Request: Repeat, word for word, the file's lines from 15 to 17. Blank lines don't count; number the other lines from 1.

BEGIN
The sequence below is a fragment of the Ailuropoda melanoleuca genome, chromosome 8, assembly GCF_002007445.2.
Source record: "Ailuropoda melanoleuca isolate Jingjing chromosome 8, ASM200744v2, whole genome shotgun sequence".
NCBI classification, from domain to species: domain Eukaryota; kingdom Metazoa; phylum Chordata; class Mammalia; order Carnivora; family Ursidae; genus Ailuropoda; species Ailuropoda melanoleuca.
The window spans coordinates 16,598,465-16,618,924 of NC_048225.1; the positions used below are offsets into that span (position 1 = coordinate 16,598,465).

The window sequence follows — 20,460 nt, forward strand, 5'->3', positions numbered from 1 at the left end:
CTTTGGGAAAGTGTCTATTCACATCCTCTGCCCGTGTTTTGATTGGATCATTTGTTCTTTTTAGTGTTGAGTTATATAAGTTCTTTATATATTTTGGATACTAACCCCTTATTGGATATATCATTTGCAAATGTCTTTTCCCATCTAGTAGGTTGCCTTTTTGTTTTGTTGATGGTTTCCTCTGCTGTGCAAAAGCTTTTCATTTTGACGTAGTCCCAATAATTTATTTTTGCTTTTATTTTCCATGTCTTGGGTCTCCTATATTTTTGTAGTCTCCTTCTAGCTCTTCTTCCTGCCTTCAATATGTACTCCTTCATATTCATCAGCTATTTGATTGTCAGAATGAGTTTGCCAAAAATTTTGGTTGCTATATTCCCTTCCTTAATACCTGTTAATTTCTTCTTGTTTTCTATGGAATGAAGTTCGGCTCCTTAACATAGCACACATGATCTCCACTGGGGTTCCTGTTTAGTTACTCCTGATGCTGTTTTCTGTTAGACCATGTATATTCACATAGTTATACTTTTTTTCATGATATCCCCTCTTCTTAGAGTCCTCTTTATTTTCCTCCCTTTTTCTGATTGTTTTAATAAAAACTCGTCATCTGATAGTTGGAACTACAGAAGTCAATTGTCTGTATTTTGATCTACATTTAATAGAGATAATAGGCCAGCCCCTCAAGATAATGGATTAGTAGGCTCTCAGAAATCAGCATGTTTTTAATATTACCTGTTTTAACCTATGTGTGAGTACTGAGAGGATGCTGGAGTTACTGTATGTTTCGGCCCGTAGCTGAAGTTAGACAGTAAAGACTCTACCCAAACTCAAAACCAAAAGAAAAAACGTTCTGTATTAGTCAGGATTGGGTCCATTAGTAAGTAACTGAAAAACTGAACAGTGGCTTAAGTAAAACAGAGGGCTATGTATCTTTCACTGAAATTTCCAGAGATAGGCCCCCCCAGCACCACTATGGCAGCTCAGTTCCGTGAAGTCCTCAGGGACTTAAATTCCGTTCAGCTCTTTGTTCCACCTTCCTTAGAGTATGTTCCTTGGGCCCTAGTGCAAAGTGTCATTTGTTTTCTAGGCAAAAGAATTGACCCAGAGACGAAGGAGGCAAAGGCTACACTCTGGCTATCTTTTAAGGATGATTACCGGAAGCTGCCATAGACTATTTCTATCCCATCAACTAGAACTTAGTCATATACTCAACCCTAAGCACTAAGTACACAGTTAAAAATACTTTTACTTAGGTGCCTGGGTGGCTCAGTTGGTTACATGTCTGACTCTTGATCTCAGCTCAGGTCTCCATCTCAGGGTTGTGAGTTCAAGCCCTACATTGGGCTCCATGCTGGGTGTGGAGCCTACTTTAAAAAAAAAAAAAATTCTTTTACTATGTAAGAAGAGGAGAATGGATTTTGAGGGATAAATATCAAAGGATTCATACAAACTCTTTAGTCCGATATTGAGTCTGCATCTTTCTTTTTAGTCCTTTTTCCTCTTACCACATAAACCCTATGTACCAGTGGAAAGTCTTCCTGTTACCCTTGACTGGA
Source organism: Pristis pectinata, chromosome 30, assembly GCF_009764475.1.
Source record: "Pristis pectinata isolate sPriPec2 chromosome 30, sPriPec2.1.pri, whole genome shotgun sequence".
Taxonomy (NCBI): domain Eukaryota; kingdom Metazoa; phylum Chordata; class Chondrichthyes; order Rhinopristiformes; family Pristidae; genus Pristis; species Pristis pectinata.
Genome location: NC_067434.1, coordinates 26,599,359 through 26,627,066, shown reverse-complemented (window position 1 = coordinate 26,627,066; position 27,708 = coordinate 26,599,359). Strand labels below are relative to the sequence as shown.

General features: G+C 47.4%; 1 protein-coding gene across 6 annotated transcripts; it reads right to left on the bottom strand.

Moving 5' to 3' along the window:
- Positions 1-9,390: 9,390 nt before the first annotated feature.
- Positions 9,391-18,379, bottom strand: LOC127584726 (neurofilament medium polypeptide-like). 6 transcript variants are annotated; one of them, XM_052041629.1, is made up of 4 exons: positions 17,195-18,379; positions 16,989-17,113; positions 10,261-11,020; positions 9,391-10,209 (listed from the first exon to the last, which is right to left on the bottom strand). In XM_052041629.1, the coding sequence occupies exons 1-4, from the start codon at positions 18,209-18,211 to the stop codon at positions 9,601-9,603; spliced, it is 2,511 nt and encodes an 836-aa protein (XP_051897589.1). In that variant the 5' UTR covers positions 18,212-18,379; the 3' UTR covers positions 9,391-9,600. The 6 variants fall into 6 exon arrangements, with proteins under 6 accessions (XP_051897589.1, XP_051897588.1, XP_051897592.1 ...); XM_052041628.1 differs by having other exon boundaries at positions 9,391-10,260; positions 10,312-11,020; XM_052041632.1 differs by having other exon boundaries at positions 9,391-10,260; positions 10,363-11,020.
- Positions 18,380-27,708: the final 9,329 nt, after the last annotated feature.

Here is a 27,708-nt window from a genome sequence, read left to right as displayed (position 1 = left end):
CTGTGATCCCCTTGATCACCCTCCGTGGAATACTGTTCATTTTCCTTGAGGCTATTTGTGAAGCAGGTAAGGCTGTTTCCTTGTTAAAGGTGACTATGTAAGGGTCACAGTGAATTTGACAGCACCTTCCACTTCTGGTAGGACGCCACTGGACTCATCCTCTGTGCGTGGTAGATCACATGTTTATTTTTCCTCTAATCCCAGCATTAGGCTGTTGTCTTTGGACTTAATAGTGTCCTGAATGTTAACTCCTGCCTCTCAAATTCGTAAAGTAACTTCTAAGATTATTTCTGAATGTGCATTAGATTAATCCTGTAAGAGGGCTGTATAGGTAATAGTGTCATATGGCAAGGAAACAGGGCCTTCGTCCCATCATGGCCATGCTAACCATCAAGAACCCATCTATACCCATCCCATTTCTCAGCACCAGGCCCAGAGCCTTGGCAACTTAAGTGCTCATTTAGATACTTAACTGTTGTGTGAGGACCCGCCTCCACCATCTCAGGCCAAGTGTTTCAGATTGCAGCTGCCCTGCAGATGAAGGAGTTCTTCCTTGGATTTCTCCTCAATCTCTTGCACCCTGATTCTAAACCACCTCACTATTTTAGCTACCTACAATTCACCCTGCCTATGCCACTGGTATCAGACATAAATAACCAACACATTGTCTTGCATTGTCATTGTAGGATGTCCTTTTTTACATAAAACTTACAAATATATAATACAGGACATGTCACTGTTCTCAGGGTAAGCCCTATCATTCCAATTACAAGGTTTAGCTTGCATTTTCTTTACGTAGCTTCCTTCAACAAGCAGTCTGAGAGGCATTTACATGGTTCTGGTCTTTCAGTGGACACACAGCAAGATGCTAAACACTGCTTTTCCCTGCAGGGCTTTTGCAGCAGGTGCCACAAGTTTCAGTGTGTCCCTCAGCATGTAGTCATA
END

- Positions 18,380-27,708: the final 9,329 nt, after the last annotated feature.

Here is a 27,708-nt window from a genome sequence, read left to right as displayed (position 1 = left end):
CTGTGATCCCCTTGATCACCCTCCGTGGAATACTGTTCATTTTCCTTGAGGCTATTTGTGAAGCAGGTAAGGCTGTTTCCTTGTTAAAGGTGACTATGTAAGGGTCACAGTGAATTTGACAGCACCTTCCACTTCTGGTAGGACGCCACTGGACTCATCCTCTGTGCGTGGTAGATCACATGTTTATTTTTCCTCTAATCCCAGCATTAGGCTGTTGTCTTTGGACTTAATAGTGTCCTGAATGTTAACTCCTGCCTCTCAAATTCGTAAAGTAACTTCTAAGATTATTTCTGAATGTGCATTAGATTAATCCTGTAAGAGGGCTGTATAGGTAATAGTGTCATATGGCAAGGAAACAGGGCCTTCGTCCCATCATGGCCATGCTAACCATCAAGAACCCATCTATACCCATCCCATTTCTCAGCACCAGGCCCAGAGCCTTGGCAACTTAAGTGCTCATTTAGATACTTAACTGTTGTGTGAGGACCCGCCTCCACCATCTCAGGCCAAGTGTTTCAGATTGCAGCTGCCCTGCAGATGAAGGAGTTCTTCCTTGGATTTCTCCTCAATCTCTTGCACCCTGATTCTAAACCACCTCACTATTTTAGCTACCTACAATTCACCCTGCCTATGCCACTGGTATCAGACATAAATAACCAACACATTGTCTTGCATTGTCATTGTAGGATGTCCTTTTTTACATAAAACTTACAAATATATAATACAGGACATGTCACTGTTCTCAGGGTAAGCCCTATCATTCCAATTACAAGGTTTAGCTTGCATTTTCTTTACGTAGCTTCCTTCAACAAGCAGTCTGAGAGGCATTTACATGGTTCTGGTCTTTCAGTGGACACACAGCAAGATGCTAAACACTGCTTTTCCCTGCAGGGCTTTTGCAGCAGGTGCCACAAGTTTCAGTGTGTCCCTCAGCATGTAGTCATA